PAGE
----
In some ways, no news is good news. With so many cannabis consumers, it seems likely that medical professionals would have noticed liver issues in folks who take marijuana by now. But it’s always possible that long-term effects have gone unnoticed or have been attributed to other causes. We need more research on human models to really answer the question.

How Marijuana May Benefit Liver Health

While we don’t have much data on cannabis’s effect on healthy livers, we do have some data regarding livers that are already compromised by some type of issue.

And it does seem like there may be benefits to consuming cannabis for certain liver conditions, such as:

  • Chronic hepatitis C
  • HIV
  • Alcoholic and nonalcoholic fatty liver disease
  • Hepatic fibrosis
  • Hepatic encephalopathy
  • Psychosis-related steatosis

When it comes to the research we do have, Dr. Frye says that “CB2 activation and blocking CB1 receptors in the liver may be hepatoprotective—decreasing fibrosis, inflammation and promoting hepatocyte survival and regeneration.” This could mean that cannabinoids which activate the endocannabinoid receptor CB2 but block the CB1 receptor are actually helpful for liver health.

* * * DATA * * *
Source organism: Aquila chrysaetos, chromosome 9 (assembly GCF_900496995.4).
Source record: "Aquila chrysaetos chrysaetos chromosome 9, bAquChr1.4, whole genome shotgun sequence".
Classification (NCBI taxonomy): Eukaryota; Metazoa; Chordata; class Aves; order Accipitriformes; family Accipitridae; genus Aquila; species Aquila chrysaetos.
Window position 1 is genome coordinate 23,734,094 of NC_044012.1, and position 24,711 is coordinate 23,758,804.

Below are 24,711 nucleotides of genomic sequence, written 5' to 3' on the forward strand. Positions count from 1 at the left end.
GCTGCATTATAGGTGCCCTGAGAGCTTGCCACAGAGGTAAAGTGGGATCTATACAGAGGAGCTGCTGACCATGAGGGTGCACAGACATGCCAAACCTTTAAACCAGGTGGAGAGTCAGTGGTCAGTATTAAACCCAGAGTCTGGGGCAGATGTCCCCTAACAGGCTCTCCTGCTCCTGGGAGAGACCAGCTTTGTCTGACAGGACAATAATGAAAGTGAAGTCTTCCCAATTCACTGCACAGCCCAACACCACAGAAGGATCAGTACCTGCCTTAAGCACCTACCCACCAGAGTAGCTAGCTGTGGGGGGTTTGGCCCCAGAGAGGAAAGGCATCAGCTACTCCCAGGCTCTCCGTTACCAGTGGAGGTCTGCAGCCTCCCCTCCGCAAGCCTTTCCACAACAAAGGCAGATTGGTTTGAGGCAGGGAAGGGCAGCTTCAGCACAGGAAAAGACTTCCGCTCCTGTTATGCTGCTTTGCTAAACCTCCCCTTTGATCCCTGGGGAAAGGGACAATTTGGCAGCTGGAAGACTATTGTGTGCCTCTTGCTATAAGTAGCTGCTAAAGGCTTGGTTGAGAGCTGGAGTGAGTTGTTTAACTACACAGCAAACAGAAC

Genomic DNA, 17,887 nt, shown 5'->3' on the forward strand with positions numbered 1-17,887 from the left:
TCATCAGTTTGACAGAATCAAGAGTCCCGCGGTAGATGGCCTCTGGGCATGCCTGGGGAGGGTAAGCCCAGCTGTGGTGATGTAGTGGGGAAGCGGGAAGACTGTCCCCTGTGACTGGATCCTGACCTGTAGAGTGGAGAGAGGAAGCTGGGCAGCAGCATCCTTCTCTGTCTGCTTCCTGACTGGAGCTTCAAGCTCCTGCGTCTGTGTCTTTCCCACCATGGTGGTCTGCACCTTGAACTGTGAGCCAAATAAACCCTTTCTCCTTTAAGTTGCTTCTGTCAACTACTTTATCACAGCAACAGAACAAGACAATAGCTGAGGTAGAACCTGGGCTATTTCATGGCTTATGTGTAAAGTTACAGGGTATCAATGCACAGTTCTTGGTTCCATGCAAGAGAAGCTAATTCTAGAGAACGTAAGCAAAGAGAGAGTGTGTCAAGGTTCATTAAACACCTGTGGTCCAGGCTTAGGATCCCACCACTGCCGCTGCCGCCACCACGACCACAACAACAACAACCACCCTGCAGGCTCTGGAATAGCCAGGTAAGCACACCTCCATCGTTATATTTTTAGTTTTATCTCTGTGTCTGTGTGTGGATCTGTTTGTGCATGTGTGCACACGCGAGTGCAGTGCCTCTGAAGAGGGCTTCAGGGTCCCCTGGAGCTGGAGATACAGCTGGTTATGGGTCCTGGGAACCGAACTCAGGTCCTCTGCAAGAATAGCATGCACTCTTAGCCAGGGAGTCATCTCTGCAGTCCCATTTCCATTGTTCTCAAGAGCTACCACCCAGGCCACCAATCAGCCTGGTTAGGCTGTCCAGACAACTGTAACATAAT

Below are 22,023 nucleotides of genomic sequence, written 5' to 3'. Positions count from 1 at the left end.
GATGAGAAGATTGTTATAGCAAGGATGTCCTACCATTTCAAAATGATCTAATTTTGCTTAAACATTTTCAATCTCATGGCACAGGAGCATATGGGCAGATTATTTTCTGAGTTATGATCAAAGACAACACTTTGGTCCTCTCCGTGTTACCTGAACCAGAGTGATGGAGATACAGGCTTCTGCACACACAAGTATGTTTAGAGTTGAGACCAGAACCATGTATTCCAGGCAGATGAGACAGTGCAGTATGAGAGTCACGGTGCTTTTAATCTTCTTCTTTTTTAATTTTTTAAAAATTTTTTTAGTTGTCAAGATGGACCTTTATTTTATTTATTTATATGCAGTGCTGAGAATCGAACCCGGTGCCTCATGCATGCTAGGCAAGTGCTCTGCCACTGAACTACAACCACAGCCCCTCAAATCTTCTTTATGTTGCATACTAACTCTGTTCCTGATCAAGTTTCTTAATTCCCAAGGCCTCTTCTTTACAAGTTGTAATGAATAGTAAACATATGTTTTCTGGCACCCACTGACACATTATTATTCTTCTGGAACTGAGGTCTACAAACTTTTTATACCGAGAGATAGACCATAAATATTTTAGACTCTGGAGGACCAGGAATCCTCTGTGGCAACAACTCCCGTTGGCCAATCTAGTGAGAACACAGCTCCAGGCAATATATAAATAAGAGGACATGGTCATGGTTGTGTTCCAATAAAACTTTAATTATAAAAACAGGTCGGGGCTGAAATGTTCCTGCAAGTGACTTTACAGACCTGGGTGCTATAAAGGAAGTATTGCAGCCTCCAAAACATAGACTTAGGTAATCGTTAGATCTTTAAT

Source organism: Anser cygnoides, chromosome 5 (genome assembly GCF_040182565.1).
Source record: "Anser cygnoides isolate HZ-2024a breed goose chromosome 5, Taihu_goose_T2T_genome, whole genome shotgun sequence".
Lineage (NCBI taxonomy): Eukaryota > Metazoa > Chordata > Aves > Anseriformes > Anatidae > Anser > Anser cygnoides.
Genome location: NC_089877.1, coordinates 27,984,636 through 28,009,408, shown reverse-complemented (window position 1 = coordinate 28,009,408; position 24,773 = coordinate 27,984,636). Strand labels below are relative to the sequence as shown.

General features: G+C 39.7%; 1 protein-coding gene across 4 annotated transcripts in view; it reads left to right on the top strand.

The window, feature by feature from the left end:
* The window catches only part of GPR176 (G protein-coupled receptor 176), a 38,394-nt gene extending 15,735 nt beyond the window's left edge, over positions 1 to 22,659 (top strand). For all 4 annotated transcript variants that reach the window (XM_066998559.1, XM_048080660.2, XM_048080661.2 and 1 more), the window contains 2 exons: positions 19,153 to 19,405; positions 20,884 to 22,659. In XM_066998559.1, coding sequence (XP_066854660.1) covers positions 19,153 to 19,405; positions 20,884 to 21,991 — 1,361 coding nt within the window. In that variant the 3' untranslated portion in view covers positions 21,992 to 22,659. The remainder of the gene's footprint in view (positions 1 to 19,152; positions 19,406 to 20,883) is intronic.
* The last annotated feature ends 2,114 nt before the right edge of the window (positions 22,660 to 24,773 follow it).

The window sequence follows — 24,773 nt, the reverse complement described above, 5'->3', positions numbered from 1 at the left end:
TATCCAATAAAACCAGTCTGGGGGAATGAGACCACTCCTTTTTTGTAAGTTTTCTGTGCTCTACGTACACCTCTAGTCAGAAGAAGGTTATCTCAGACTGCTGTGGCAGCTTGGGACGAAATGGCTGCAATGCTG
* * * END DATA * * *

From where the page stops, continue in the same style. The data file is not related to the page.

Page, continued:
As Dr. Frye explains it, “Hepatic CB1 receptors upregulate hepatic fatty acid production and promote liver fibrosis.” On the other hand, “CB2 receptors can suppress fatty liver disease and protect the liver from damage caused by decreased oxygen delivery.”

With CB2 activation people see decreased:

  • Hepatic inflammation
  • Oxidative stress
  • Fibrogenesis So, activating CB2 receptors in the liver and blocking the liver’s CB1 receptors could be key for helping to address certain liver conditions.

Still, cannabis’s effect on the liver depends greatly on the exact liver condition someone has. For example, Dr. Frye points out that “in patients with hepatitis C, the antiviral effect may be of some benefit. But this does not apply to hepatitis B.” For other conditions, cannabis seems to offer the liver some protection from damage.

Also, among alcohol users, for example, individuals who also consume cannabis showed significantly lower odds of progressing through the stages the alcoholic liver disease and developing: